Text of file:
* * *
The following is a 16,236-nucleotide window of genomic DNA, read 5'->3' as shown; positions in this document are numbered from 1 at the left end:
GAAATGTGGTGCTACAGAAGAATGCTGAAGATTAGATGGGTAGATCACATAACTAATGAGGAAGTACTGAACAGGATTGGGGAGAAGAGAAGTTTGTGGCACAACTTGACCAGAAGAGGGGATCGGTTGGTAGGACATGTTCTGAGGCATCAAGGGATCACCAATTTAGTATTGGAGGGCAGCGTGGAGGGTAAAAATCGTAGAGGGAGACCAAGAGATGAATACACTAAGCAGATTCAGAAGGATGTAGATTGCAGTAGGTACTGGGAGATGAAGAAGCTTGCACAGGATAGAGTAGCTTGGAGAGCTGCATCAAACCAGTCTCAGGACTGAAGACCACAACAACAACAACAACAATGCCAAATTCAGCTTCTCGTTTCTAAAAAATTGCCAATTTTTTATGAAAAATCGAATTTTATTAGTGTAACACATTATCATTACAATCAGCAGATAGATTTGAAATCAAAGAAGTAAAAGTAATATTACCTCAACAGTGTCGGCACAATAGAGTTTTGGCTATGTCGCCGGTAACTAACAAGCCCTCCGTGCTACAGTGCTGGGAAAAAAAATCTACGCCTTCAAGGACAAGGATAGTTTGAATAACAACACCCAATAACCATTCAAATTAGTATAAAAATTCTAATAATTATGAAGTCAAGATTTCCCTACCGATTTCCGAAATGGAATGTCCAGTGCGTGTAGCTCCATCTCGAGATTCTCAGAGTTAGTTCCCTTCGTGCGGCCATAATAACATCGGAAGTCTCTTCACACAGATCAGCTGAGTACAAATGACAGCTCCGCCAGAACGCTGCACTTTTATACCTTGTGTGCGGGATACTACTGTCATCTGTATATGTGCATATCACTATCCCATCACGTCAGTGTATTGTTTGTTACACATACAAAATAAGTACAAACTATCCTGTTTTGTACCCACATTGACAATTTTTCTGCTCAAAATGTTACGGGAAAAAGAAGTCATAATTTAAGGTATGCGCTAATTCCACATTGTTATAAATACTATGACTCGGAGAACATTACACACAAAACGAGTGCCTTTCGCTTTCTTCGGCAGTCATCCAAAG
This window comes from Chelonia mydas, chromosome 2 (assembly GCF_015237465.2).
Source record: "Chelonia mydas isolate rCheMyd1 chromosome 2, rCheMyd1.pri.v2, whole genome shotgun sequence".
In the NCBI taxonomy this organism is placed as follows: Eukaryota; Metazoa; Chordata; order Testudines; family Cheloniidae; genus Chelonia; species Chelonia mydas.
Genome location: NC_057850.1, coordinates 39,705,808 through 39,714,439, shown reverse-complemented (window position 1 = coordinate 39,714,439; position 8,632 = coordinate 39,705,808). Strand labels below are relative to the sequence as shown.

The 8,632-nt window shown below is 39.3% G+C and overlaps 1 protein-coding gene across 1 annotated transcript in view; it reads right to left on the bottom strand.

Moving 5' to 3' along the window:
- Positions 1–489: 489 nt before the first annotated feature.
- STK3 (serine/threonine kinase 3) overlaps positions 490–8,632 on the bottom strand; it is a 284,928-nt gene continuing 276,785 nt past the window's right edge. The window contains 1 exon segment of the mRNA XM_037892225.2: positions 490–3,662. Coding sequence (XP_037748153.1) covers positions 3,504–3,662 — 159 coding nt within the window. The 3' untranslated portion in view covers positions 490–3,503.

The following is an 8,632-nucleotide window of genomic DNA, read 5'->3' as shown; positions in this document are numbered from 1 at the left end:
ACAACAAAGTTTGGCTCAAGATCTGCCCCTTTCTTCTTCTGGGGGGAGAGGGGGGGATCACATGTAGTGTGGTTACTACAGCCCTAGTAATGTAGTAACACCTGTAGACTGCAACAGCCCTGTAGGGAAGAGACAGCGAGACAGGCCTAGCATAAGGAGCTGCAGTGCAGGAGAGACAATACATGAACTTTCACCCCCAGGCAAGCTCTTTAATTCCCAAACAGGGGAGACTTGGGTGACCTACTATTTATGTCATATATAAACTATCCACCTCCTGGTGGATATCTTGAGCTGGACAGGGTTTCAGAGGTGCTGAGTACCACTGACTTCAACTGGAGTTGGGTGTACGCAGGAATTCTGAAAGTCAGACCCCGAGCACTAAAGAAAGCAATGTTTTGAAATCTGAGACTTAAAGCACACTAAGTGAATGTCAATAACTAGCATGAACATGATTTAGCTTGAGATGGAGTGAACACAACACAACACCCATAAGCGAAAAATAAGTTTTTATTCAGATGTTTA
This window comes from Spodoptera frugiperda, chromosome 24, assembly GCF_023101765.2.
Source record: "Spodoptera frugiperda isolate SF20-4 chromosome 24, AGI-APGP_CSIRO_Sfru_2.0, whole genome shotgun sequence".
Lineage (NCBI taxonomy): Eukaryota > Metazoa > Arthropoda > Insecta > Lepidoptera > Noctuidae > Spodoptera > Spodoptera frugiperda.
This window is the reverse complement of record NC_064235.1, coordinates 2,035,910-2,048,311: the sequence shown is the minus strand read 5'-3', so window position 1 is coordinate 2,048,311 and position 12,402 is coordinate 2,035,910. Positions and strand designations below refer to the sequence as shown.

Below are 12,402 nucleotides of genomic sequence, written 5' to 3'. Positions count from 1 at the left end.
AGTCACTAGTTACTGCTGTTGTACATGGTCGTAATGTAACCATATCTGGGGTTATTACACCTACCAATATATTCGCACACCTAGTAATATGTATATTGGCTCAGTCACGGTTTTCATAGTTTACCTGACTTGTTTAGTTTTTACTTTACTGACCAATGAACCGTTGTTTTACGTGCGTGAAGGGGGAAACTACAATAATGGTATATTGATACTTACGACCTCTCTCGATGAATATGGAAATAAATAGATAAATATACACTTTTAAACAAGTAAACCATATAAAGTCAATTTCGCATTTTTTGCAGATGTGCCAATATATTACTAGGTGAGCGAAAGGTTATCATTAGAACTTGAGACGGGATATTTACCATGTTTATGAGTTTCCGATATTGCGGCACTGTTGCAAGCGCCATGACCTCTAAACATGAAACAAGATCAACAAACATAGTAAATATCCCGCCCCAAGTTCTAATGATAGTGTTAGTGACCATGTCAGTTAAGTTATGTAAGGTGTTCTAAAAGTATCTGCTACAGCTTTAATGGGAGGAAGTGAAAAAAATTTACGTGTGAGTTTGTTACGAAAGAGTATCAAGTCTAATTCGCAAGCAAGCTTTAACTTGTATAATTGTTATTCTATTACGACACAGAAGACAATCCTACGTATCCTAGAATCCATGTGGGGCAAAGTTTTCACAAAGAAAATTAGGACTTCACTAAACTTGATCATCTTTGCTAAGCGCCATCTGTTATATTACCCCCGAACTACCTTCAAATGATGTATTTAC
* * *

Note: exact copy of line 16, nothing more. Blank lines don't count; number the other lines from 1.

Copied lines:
This window is the reverse complement of record NC_064235.1, coordinates 2,035,910-2,048,311: the sequence shown is the minus strand read 5'-3', so window position 1 is coordinate 2,048,311 and position 12,402 is coordinate 2,035,910. Positions and strand designations below refer to the sequence as shown.